In addition to advocacy efforts from the Colorado League of Charter Schools and DFER CO, the Center for Learner Equity, with the support of the Colorado Association of Charter School Authorizers (CACSA), prepared three research reports related to low enrollment of students with disabilities in CO charter schools.

The combination of research and advocacy efforts led to this game-changing win for Colorado.

Educators for Excellence Minnesota

Protect Teachers of Color from Seniority-based Layoffs

The Win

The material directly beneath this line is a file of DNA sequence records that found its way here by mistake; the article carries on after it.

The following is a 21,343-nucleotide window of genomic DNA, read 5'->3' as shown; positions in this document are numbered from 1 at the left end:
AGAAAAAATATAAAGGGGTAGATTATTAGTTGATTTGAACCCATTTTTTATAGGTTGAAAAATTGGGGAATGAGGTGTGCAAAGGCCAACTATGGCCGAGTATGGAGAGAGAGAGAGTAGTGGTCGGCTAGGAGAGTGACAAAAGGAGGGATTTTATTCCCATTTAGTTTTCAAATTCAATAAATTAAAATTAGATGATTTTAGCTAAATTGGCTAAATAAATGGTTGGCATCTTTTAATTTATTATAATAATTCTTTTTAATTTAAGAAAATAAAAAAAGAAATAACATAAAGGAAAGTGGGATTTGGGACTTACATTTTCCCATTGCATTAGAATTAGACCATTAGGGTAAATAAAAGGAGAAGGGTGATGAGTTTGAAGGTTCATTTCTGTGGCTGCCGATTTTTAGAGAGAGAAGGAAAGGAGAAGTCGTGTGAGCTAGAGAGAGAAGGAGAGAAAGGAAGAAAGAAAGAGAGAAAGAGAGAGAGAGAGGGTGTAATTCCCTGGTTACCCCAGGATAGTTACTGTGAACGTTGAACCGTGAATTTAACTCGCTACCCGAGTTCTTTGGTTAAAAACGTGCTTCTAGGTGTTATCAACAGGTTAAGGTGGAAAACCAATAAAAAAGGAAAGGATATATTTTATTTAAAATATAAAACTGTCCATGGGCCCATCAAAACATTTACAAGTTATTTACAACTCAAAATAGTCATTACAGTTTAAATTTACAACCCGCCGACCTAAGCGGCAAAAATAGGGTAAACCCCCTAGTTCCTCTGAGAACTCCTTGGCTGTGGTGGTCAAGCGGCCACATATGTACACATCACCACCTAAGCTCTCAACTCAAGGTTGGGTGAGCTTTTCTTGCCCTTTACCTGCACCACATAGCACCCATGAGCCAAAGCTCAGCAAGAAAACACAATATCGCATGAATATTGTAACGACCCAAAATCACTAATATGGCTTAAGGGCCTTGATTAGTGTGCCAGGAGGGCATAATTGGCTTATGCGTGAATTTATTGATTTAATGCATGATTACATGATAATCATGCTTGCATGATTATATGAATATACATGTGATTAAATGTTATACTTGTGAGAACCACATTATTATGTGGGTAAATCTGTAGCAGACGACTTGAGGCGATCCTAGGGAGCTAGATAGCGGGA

E4E MN members’ impassioned advocacy over the past two years has led to a historic achievement in Minneapolis Public Schools – modifying seniority-based layoffs to protect teachers of color. This first-of-its-kind protection is critical because, even though the district has made strides toward teacher recruitment, each spring those same teachers tend to be laid off because of the last-in, first-out (LIFO) clause in their contract. This problematic practice leads to instability for teachers trying to begin their professional careers, often dissuading them from remaining in the profession. To address this barrier to recruitment and retention of teachers of color, E4E teachers organized and partnered with other advocacy groups to propose and secure these protections amid heated union contract negotiations and a teachers’ strike. It took collective political advocacy including counter-protests during the strike, a strong coalition including parents, community leaders, and educators, as well as a well-constructed contractual proposal to produce this momentous shift.